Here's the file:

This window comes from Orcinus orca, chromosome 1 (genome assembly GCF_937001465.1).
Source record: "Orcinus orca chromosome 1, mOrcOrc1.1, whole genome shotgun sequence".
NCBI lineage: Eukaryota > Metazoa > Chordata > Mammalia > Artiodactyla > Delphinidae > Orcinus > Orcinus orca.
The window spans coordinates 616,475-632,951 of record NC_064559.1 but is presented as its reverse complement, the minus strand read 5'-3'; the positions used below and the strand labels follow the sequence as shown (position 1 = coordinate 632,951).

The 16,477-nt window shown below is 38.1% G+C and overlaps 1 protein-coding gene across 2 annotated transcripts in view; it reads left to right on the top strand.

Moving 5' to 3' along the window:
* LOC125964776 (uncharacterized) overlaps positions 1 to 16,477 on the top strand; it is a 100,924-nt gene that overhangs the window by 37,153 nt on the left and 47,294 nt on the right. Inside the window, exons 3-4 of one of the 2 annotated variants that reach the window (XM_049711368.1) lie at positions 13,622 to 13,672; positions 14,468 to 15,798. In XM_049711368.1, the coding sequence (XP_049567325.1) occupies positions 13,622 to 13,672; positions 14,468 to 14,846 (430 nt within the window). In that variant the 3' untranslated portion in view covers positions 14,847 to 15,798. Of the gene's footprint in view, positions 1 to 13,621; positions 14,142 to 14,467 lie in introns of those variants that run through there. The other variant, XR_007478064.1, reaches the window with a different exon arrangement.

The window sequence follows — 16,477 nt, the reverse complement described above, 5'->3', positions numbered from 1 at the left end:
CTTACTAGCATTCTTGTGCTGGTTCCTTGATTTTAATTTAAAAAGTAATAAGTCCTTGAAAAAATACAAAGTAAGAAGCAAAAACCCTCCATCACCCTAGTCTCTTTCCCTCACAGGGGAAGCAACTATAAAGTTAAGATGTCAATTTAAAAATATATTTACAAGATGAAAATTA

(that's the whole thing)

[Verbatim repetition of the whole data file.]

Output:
This window comes from Orcinus orca, chromosome 1 (genome assembly GCF_937001465.1).
Source record: "Orcinus orca chromosome 1, mOrcOrc1.1, whole genome shotgun sequence".
NCBI lineage: Eukaryota > Metazoa > Chordata > Mammalia > Artiodactyla > Delphinidae > Orcinus > Orcinus orca.
The window spans coordinates 616,475-632,951 of record NC_064559.1 but is presented as its reverse complement, the minus strand read 5'-3'; the positions used below and the strand labels follow the sequence as shown (position 1 = coordinate 632,951).

The 16,477-nt window shown below is 38.1% G+C and overlaps 1 protein-coding gene across 2 annotated transcripts in view; it reads left to right on the top strand.

Moving 5' to 3' along the window:
* LOC125964776 (uncharacterized) overlaps positions 1 to 16,477 on the top strand; it is a 100,924-nt gene that overhangs the window by 37,153 nt on the left and 47,294 nt on the right. Inside the window, exons 3-4 of one of the 2 annotated variants that reach the window (XM_049711368.1) lie at positions 13,622 to 13,672; positions 14,468 to 15,798. In XM_049711368.1, the coding sequence (XP_049567325.1) occupies positions 13,622 to 13,672; positions 14,468 to 14,846 (430 nt within the window). In that variant the 3' untranslated portion in view covers positions 14,847 to 15,798. Of the gene's footprint in view, positions 1 to 13,621; positions 14,142 to 14,467 lie in introns of those variants that run through there. The other variant, XR_007478064.1, reaches the window with a different exon arrangement.

The window sequence follows — 16,477 nt, the reverse complement described above, 5'->3', positions numbered from 1 at the left end:
CTTACTAGCATTCTTGTGCTGGTTCCTTGATTTTAATTTAAAAAGTAATAAGTCCTTGAAAAAATACAAAGTAAGAAGCAAAAACCCTCCATCACCCTAGTCTCTTTCCCTCACAGGGGAAGCAACTATAAAGTTAAGATGTCAATTTAAAAATATATTTACAAGATGAAAATTA